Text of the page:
New MobyGoal! We're aiming for 1,500 well documented Arcade games.

Mike Jones

Game Credits

Production

Harpoon Classic '97 (1996)   (Producers (MEDC Battleset))
Aces of the Deep: Expansion Disk (1995)   (Producer)
Aces of the Deep (1994)   (Producer)
Aces of the Deep (1994)   (Producer)
 

Design

Red Baron 3-D (1998)   (Executive Director)
Harpoon Classic '97 (1996)   (Design Team (Harpoon Classic))
Aces of the Deep (1994)   (Design)
Aces of the Deep (1994)   (Design)
Harpoon Classic (1994)   (Original Design & Programming Team)
Harpoon Challenger Pak (Limited Edition) (1991)   (Computer design team)
PT-109 (1987)   (Designer)
Sub Battle Simulator (1987)   (Lead Design)
Orbiter (1986)   (Design)
 

Programming/Engineering

Harpoon Classic '97 (1996)   (Programming (Harpoon Classic))
Aces of the Deep (1994)   (Additional Programming)
Aces of the Deep (1994)   (Additional Programming)
Harpoon Challenger Pak (Limited Edition) (1991)   (Scenario editor programming support by)
Sands of Fire (1989)   (Designed and Written by)
Sub Battle Simulator (1987)   (Programming)
Orbiter (1986)   (Programming)
F-15 Strike Eagle (1984)   (Atari ST Program Conversion)
 

Creative Services

Harpoon Challenger Pak (Limited Edition) (1991)   (Scenario editor manual compiled by)
 

Support

Harpoon Classic '97 (1996)   (Scenario Entry (MEDC Battleset))
 


Developer Biography

Mike Jones started programming in computer games in 1985. He was in grad school working on a degree in Industrial Engineering while at the same time doing some programming for a friend, Don Gilman. The first product he worked on was the space shuttle simulation Orbiter. After Orbiter shipped, the developers (Don Gilman, Gordon Walton, Sean Hill, and himself) formed the company Digital Illusions.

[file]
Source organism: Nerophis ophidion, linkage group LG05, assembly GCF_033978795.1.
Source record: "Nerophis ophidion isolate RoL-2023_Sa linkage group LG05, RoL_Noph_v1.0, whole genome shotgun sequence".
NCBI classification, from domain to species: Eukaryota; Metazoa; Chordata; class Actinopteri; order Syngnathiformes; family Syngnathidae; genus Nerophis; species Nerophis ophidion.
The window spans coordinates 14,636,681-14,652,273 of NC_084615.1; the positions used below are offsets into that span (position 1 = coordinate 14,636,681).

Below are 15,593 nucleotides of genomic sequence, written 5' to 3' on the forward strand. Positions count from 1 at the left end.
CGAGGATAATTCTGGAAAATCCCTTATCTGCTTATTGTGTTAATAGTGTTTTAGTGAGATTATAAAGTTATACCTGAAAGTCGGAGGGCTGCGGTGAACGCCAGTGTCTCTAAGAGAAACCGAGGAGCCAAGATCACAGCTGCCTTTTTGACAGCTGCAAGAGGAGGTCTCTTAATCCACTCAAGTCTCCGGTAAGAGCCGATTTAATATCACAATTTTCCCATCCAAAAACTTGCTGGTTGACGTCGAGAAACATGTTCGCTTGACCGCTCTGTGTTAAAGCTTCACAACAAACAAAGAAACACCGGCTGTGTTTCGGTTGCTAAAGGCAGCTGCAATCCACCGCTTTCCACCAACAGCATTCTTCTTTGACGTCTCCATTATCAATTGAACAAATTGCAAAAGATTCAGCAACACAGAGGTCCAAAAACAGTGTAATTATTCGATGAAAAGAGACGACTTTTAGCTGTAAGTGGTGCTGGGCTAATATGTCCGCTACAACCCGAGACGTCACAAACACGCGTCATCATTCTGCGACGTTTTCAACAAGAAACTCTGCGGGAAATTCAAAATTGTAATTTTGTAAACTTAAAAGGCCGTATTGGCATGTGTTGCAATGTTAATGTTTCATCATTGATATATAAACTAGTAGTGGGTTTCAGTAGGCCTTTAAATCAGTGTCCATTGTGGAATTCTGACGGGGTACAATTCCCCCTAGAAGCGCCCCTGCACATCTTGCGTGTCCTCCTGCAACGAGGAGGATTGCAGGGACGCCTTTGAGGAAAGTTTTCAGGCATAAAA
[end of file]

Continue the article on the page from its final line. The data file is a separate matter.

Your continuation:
There he helped to develop some titles like Sub Battle Simulator and PT-109. He also did some ports, most notable were NFL Challenge for the Mac and F-15 Strike Eagle for the Atari ST.

In 1988, most of the team at Digital Illusions went to work for Three-Sixty Pacific developing Harpoon. He was the lead sim programmer and one of the co-designers on that product. The game shipped late 1989 and he left Three-Sixty about a year later, after putting out some patches and a battleset or two.

He was burned out and went back to grad school and finished his Master’s degree in Industrial Engineering, with the intention to get a job in that field and not go back into game development. However, after graduating, he got a call from Gordon Walton, who had interviewed at Dynamix but was not going to take the job. He recommended that Mike applied, which he did, and he was offered and took the job at Dynamix in 1992. The position was a Director, which doesn’t involve programming. He only started programming again after a couple of programmers quit halfway through the development of Command: Aces of the Deep with no immediate replacements. He left Dynamix in 1996 and for the next three years did contract programming, mostly for Dynamix. He was then rehired by Dynamix as the Executive Director of their flight sims brand.

Last updated: Nov 28, 2008